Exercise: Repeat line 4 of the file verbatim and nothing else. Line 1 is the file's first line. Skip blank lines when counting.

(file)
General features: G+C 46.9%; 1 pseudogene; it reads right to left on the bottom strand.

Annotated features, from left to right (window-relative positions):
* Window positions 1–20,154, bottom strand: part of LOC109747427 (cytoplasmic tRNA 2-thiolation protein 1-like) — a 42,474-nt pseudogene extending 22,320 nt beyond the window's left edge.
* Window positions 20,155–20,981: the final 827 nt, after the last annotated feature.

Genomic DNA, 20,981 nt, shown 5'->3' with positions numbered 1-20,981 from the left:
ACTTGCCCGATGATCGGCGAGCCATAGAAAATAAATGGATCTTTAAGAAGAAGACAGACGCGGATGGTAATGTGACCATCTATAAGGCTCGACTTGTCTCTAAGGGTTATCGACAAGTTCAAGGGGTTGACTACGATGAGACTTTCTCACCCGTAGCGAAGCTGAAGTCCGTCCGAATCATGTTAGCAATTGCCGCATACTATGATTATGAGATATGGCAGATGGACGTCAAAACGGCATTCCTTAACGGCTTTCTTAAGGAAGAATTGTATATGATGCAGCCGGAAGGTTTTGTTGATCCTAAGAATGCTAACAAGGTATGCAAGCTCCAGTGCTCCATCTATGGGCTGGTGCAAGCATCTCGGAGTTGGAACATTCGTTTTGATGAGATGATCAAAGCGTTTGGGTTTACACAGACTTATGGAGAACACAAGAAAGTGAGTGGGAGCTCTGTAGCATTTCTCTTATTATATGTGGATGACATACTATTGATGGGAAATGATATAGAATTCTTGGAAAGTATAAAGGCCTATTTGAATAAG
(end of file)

* Window positions 20,155–20,981: the final 827 nt, after the last annotated feature.